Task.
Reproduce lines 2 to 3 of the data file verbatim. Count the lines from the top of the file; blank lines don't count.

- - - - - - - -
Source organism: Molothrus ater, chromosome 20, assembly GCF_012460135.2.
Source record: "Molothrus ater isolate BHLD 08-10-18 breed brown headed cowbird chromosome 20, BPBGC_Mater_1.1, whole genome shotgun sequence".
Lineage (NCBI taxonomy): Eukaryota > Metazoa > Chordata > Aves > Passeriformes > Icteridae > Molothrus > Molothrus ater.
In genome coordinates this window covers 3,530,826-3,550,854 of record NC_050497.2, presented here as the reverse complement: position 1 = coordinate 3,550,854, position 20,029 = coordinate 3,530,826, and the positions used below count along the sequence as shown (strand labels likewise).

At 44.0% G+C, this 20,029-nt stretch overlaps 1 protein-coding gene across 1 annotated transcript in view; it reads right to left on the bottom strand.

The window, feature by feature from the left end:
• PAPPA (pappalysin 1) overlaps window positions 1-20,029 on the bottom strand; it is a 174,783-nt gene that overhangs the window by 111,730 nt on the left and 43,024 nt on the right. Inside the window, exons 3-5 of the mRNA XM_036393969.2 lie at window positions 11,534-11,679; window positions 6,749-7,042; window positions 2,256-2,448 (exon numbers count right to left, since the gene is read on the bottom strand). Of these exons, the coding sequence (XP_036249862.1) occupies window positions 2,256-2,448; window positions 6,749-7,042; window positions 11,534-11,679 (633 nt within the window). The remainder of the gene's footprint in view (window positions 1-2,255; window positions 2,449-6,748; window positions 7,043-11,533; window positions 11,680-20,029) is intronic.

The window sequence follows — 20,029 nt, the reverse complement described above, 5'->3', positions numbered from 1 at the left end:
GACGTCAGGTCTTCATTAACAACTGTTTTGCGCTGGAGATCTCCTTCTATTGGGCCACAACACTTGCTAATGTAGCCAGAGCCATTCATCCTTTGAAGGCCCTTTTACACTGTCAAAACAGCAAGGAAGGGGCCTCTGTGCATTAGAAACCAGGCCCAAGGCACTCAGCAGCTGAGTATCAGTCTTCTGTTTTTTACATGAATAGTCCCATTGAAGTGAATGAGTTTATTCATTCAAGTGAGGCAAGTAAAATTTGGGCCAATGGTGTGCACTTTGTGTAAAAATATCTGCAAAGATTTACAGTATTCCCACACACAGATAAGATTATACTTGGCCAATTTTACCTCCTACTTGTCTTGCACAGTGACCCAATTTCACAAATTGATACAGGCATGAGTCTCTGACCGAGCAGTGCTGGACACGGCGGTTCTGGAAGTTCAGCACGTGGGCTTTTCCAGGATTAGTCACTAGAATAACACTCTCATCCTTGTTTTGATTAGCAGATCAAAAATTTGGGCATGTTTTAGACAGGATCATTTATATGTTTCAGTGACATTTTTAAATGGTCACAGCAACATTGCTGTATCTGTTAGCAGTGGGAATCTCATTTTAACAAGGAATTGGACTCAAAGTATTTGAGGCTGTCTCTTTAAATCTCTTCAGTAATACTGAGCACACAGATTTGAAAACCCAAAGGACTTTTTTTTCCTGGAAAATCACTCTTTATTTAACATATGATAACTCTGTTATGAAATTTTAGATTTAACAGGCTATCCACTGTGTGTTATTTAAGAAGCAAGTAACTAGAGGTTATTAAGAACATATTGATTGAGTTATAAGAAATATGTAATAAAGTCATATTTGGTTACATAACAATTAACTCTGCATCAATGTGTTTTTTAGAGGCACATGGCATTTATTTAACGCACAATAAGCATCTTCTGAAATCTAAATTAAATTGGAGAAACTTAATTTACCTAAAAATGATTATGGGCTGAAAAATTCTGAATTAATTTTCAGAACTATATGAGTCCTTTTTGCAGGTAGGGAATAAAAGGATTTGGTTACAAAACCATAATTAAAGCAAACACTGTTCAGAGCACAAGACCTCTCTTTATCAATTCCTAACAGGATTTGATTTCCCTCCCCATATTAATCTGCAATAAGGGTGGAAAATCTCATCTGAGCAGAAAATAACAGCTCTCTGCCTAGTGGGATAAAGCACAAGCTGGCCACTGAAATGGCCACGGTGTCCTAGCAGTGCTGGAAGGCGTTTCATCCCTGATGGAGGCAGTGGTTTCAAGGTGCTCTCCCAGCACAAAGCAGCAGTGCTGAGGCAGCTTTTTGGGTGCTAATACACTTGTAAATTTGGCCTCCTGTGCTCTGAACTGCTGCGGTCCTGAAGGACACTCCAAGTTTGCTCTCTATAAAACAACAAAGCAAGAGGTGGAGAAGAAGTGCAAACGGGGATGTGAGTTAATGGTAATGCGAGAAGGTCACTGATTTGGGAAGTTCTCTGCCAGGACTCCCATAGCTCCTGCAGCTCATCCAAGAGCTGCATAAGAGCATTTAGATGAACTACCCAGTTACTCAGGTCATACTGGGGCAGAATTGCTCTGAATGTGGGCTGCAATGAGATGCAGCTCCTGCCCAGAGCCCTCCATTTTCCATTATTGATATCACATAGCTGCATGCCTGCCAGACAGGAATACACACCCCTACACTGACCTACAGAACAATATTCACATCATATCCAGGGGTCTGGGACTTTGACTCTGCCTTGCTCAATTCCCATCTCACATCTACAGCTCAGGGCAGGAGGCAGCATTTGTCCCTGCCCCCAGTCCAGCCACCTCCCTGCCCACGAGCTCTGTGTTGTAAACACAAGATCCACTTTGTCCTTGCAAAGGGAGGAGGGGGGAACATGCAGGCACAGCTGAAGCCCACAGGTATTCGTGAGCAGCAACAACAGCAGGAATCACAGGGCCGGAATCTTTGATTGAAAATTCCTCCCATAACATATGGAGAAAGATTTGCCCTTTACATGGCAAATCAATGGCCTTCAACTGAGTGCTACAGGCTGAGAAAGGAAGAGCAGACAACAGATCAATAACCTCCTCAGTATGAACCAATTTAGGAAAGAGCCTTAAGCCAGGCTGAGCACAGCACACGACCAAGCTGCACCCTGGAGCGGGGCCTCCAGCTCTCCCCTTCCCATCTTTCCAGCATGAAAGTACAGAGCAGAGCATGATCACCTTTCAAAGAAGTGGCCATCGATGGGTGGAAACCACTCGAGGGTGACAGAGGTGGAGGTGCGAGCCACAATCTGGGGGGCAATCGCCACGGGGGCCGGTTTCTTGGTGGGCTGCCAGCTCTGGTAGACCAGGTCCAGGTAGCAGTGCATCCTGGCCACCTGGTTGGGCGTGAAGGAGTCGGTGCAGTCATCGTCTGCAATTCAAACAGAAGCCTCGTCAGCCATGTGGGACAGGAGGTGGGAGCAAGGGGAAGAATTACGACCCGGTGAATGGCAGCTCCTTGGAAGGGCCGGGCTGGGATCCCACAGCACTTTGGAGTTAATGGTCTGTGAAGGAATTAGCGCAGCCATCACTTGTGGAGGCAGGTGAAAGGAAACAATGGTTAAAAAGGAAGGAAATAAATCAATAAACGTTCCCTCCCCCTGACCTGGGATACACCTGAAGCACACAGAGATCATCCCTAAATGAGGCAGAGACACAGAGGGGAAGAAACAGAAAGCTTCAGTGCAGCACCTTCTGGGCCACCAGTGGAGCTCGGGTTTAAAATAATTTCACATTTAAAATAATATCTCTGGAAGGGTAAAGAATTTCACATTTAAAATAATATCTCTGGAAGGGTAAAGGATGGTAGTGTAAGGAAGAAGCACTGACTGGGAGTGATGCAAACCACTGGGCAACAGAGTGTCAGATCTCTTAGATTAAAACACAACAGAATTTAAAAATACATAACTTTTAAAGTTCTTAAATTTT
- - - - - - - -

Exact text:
Source record: "Molothrus ater isolate BHLD 08-10-18 breed brown headed cowbird chromosome 20, BPBGC_Mater_1.1, whole genome shotgun sequence".
Lineage (NCBI taxonomy): Eukaryota > Metazoa > Chordata > Aves > Passeriformes > Icteridae > Molothrus > Molothrus ater.